Neighbourhood Committees (the councillors, that is) are already being invited to decide which open spaces targetted by the Parks and Green Spaces Strategy should be sold off. I listed the sites, by NP, in this previous post.
First to be asked are St George (NP9) and Filwood (NP11).
It's already pencilled in to the agenda for our next Hengrove and Stockwood NP, at Counterslip Baptist Church Wells Road, 7pm on the 20th March. The report's not yet available, but it will be on the lines of this one already tabled for the St George NP
In spite of Mr Grouchy's efforts to get a debate going within NP14, this most controversial subject seems unlikely to get any formal airing until until a few minutes before decision time.
The two Stockwood councillors (Jay Jethwa and David Morris) have already declared their positions anyway, to oppose all sales whatever 'incentives' are introduced. What point debate then, you might wonder? But the two Hengrove councillors, Sylvia Doubell (who'll be in the Chair) and Barry Clark are uncommitted. Their ward can only gain by sales in Stockwood.
So there is a debate to be had, and it should be seen to be done if the NP is to keep any semblance of community credibility.
Mr Grouchy's suggestion – that whatever sites are saved should be considered for voluntary registration as Town Greens – should have been considered at the last NP meeting, but instead it was talked out by the chair, and even the public forum statement that proposed it has been airbrushed out of official public view by being 'contained in the Minute Book' instead of being included in the online Agenda and/or Minutes, as is customary.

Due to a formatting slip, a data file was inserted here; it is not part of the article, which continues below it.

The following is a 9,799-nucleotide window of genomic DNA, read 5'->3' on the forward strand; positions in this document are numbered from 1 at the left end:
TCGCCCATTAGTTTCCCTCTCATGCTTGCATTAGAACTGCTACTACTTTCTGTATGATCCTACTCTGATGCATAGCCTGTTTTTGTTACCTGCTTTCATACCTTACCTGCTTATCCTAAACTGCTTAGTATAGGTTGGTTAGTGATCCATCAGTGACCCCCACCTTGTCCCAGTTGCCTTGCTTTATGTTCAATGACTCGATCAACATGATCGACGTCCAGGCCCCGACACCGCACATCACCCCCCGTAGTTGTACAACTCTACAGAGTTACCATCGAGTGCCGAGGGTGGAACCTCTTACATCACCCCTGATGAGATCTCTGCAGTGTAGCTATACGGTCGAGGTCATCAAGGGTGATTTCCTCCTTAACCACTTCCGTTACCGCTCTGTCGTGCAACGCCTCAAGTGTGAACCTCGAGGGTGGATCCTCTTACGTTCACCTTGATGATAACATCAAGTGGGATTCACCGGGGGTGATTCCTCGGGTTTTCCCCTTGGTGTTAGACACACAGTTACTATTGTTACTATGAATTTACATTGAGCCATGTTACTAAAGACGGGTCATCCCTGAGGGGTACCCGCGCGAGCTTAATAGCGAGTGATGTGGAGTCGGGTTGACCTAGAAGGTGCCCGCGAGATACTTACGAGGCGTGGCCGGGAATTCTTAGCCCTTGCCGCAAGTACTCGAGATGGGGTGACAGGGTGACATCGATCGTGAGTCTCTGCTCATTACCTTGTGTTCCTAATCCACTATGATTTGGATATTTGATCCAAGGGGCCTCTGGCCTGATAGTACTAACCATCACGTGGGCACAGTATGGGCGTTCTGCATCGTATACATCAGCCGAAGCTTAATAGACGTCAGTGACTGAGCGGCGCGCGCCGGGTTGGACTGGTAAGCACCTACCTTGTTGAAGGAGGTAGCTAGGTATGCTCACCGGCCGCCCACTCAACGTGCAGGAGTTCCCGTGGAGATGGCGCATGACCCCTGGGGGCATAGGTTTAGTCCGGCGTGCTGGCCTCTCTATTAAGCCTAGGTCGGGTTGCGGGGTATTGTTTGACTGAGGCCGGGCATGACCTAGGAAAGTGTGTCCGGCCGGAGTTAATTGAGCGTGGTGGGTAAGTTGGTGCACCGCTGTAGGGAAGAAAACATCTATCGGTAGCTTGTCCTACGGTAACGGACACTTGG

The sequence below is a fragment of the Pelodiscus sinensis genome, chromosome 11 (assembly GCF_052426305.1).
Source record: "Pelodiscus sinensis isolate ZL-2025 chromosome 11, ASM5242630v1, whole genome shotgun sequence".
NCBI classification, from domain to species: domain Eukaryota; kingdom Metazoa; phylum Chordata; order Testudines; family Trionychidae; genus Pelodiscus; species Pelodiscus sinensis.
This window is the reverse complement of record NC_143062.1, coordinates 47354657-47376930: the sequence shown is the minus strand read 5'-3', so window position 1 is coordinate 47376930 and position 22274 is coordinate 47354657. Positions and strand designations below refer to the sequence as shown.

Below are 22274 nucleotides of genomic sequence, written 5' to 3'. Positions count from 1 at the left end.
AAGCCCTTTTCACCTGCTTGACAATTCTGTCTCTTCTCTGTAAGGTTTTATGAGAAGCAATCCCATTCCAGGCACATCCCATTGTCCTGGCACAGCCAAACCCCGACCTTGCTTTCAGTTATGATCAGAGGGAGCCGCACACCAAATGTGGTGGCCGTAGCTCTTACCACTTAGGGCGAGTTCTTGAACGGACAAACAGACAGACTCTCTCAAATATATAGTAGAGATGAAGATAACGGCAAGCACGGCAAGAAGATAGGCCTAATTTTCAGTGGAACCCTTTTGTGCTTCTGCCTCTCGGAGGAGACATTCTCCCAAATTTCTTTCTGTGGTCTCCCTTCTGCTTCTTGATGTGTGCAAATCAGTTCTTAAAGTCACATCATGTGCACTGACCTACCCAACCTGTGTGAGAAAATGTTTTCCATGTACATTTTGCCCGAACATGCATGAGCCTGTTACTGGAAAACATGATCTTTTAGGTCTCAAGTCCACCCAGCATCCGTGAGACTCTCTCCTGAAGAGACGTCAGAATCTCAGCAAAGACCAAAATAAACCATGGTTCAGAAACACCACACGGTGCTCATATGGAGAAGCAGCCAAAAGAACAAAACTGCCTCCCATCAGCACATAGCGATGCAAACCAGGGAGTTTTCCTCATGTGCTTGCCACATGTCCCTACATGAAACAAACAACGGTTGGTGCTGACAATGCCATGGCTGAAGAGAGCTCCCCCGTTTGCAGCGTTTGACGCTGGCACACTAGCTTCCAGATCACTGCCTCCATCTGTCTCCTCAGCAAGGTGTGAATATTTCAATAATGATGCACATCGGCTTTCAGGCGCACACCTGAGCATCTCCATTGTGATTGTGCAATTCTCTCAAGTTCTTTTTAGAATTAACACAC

A little bit of practical background;
First, the 'incentive scheme'. This is based on approximate (ie commercially unsensitive) valuations of the sites. Sell the lot, you get 70% back to spend in your own Neighbourhood Partnership parks. BUT... sell less, and you get back disproportionately less. This graph illustrates it rather better than the NP papers do. Well, I think so.
Second, the proposal to request the city to voluntarily register the land as a Town Green. The government guidance is here. There's no 'burden of proof', such as was demanded for Brierley Leaze, or for the controversial Ashton Vale applications. The council can just do it, even defining who (eg local residents) acquires the right to enjoy the Green. For example, last year Lancashire CC (as registration authority) agreed to Pendle Town Council's request to register town centre open space as a Town Green at Barnoldswick.
If a site's worth protecting, it's worth protecting properly.
And finally, why the protection of these spaces isn't simply a self-interested NIMBY concern.
What we have is a sale that's driven not by any desire to improve a neighbourhood, not to provide appropriate land for housing or other developments. This is to purely to raise money for the parks by selling off land that just happens, historically, to be on the parks landholdings list. If land nominally held by the housing or highway authorities was to be more suited to provide necessary development, it doesn't get considered here. In effect the parks land sale drives a coach and horses through long established good practice in urban planning.